National Geographic News
ida missing link fossil picture

An x-ray (right) reveals details of the fossil bones of "Ida," the small "missing link" found in Germany that created a big media splash in May 2009.

Photograph courtesy PLoS ONE

December 22, 2009

Large, "lost," or simply unusual, a bevy of prehistoric beasts were brought to life in National Geographic News's most popular paleontology stories of the year.

10. Biggest Trilobite Sea Beasts Found ... in Swarms
The "remarkable," yard-long, horseshoe crab-like arthropods roamed in swarms of up to a thousand animals, a May study suggests.

9. "Lost World" of Dinosaurs Survived Mass Extinction?
An isolated group of dinosaurs may have outlived their doomed relatives by as much as half a million years, an April study suggested.

8. A Third of Dinosaur Species Never Existed?
Young dinosaurs weren't Mini-Me versions of their parents, evidence presented in October suggests—meaning that up to a third of dinosaur species may be misidentified.

7. Tiny "T. Rex" Found —150-Pound Species Came First
No heavier than a small man, Raptorex was Mini-Me to T. rex's dinosaur Dr. Evil. But in this case, the tiny gave rise to the titanic, researchers said in September.
See pictures

6. Five "Oddball" Crocs Discovered, Including Dinosaur-Eater
A "saber-toothed cat in armor" and a pancake-shaped predator are among five strange, dinosaur-era crocodile cousins discovered in the Sahara, archaeologists announced in November. Meet BoarCroc, PancakeCroc, DuckCroc, RatCroc, and DogCroc.
See pictures

5. AUSTRALIA DINOSAUR PICTURES: 3 New Species Found
Fossils of a ferocious predator and two giant plant-eaters, named for an Aussie poet and his creations, have been unearthed in the outback, paleontologists announced in July.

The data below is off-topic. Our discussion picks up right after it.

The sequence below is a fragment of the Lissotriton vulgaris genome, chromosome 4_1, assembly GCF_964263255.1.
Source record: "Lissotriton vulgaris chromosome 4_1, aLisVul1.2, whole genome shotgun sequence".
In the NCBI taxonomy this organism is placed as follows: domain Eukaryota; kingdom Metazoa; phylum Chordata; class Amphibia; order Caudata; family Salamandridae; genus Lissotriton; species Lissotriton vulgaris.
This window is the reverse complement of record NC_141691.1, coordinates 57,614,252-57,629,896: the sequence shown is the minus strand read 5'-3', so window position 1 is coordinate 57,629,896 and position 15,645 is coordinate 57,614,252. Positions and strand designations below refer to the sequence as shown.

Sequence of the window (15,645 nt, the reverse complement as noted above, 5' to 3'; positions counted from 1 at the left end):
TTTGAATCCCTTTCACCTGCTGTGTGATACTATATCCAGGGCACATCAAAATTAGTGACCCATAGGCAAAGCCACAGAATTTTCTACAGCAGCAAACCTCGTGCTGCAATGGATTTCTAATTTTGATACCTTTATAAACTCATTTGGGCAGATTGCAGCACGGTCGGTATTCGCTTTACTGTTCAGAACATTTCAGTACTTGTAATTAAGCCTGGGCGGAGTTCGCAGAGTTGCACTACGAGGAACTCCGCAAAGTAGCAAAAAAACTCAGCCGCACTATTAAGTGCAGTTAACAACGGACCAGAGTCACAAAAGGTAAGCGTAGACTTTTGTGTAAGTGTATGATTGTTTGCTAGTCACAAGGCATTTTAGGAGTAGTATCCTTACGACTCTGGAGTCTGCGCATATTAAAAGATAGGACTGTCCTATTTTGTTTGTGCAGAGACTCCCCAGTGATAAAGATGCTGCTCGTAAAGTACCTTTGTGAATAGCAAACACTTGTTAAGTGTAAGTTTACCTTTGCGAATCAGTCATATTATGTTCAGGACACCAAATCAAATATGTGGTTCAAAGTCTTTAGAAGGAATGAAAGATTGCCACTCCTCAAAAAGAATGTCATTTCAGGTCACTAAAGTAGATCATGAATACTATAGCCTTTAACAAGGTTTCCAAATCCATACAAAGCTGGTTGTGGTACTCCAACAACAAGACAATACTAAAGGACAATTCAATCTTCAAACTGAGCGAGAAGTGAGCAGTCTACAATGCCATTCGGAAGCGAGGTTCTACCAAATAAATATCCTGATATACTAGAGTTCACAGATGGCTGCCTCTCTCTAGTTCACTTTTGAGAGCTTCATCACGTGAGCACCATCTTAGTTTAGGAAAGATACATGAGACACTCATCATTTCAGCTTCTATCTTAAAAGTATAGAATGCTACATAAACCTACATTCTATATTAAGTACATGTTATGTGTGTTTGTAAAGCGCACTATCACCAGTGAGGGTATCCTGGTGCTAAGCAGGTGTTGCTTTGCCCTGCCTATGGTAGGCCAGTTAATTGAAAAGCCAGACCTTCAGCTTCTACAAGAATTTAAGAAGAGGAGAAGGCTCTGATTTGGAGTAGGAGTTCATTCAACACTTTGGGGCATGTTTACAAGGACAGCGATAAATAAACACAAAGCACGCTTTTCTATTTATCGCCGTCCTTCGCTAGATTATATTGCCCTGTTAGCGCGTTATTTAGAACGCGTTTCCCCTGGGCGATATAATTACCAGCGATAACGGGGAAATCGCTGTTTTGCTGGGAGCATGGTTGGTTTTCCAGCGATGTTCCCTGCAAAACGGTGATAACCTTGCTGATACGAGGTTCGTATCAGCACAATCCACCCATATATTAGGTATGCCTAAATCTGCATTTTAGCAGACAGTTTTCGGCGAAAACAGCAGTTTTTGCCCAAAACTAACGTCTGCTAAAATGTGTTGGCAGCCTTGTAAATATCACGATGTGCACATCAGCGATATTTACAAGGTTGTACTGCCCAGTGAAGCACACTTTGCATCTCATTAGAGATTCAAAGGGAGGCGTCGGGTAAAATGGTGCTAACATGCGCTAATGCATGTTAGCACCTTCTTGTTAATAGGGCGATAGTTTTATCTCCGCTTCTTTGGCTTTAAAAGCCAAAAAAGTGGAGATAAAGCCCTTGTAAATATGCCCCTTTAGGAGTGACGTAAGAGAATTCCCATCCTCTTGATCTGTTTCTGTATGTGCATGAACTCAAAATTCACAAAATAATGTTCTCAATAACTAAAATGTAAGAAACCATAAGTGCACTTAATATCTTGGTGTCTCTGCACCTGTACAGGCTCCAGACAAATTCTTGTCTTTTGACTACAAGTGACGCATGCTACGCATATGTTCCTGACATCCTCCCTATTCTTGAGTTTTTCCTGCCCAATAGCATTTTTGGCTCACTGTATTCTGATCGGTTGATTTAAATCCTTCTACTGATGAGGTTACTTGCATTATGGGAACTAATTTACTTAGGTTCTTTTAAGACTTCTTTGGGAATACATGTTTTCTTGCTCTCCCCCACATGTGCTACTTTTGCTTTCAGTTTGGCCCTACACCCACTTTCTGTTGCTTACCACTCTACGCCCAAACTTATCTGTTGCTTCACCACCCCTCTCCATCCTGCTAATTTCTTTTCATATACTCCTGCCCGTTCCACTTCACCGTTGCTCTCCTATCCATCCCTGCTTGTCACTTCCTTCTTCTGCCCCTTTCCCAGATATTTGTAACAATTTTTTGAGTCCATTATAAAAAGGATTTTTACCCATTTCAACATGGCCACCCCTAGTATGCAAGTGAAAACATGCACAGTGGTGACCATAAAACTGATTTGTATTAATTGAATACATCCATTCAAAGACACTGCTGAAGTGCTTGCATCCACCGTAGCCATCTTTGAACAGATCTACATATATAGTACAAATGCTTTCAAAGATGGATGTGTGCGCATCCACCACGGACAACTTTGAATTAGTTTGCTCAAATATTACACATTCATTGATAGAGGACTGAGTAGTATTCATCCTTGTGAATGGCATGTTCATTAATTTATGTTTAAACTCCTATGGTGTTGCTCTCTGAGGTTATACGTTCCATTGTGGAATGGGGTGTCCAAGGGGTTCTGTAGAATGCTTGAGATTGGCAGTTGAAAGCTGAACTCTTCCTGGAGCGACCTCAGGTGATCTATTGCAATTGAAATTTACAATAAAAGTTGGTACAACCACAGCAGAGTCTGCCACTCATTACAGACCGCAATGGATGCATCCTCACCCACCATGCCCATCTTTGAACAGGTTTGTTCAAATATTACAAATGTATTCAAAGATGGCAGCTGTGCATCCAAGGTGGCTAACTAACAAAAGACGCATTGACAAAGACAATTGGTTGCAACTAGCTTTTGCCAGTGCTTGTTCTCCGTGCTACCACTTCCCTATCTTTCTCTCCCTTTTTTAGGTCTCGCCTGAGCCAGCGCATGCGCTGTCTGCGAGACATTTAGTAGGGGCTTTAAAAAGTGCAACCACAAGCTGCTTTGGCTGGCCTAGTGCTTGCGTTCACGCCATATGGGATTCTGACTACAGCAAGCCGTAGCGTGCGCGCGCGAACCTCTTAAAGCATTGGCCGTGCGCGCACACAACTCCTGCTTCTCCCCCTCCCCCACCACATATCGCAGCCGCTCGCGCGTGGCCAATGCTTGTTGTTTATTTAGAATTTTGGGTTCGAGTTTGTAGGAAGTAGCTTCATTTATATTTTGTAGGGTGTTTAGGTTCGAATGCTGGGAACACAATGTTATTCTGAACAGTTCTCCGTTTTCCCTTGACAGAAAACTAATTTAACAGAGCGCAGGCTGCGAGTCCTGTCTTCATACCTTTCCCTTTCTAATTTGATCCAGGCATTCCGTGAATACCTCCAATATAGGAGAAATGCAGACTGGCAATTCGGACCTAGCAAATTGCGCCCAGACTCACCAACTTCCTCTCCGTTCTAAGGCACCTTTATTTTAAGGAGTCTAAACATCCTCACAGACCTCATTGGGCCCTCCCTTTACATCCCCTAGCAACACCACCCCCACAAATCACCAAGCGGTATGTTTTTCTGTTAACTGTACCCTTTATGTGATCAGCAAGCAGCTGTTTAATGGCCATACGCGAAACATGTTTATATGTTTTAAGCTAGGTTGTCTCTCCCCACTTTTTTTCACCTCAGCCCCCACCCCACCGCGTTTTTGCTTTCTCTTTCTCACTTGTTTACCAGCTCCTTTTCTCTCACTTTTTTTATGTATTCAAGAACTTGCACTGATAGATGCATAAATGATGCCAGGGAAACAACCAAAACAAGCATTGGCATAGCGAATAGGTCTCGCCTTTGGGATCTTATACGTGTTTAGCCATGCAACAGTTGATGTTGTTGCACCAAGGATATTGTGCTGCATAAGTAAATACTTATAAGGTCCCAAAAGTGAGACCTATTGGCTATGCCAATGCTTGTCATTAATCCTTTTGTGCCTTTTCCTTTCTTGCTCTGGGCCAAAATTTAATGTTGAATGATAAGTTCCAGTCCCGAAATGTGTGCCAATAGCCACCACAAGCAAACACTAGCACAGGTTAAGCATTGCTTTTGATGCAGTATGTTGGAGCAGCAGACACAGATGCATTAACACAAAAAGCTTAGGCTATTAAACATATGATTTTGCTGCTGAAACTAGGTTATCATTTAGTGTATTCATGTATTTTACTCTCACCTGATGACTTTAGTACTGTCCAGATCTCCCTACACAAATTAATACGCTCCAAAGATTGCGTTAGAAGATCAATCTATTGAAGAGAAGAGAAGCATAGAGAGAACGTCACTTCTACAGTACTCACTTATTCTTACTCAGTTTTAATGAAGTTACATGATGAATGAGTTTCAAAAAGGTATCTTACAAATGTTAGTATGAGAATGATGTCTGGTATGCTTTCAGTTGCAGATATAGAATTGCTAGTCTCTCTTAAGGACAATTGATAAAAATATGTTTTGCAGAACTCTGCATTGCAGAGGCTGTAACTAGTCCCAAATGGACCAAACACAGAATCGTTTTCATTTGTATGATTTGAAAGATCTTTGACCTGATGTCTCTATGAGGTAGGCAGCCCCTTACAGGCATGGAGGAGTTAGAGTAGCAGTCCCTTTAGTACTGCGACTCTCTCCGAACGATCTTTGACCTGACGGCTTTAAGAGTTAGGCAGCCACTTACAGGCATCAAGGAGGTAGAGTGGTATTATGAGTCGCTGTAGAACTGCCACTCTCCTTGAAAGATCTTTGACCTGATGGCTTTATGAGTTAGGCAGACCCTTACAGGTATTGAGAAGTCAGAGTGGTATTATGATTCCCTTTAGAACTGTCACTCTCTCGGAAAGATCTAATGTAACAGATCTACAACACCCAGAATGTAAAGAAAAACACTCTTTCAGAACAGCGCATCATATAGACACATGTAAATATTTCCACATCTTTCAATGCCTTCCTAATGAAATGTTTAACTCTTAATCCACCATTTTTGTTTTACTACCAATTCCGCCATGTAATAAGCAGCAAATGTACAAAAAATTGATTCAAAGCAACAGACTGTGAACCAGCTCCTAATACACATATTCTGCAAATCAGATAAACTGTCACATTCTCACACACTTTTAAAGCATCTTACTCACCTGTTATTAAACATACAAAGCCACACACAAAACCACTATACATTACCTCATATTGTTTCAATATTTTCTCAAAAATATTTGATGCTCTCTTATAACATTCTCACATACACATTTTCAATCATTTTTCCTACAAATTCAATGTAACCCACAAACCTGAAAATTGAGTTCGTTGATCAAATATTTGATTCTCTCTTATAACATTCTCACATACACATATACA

4. NEW FOSSIL PHOTOS: "Graceful Weasel," Jewel Bug, More
A long-legged mammal, a sharp-toothed rodent, and an iridescent beetle are among the more than 6,500 Eocene-epoch fossils unearthed in Germany's Messel Pit, scientists announced in August.

3. Biggest Snake Discovered; Was Longer Than a Bus
The 60-million-year-old reptile was also heavier than a car, scientists said in February, adding that the fossil could shed light on climate change.
See pictures

2. Oldest Skeleton of Human Ancestor Found
There was never a chimp-like missing link between humans and today's apes, according to an October fossil-skeleton study that could rewrite human evolutionary history. Said one scientist, "It changes everything."
See pictures

1. "Missing Link" Found: Fossil Connects Humans, Lemurs?
The 47-million-year-old, exceptionally preserved primate fossil "Ida," unveiled on May 20, was hailed by some as a major discovery in human evolution.

The publicity frenzy made National Geographic News's brief coverage our most viewed page of the year—and inspired a backlash as some experts, including one here at Nat Geo HQ, suggested Ida was more media event than milestone.

MORE MOST-VIEWED OF 2009
Top Ten Discoveries of 2009: Nat Geo News's Most Viewed
Top Ten Photo Galleries of 2009: Nat Geo News's Most Viewed
Top Ten Space Finds of 2009: Nat Geo News's Most Viewed
Top Ten Archaeology Finds: Most Viewed of 2009
Top New Species of 2009: Nat Geo News's Most Viewed
Top Ten Videos of 2009: Nat Geo News's Most Watched

0 comments

Share

Feed the World

  • How to Feed Our Growing Planet

    How to Feed Our Growing Planet

    National Geographic explores how we can feed the growing population without overwhelming the planet in our food series.

See blogs, stories, photos, and news »

Latest Photo Galleries

See more photos »

Shop Our Space Collection

  • Be the First to Own <i>Cosmos: A Spacetime Odyssey</i>

    Be the First to Own Cosmos: A Spacetime Odyssey

    The updated companion book to Carl Sagan's Cosmos, featuring a new forward by Neil deGrasse Tyson is now available. Proceeds support our mission programs, which protect species, habitats, and cultures.

Shop Now »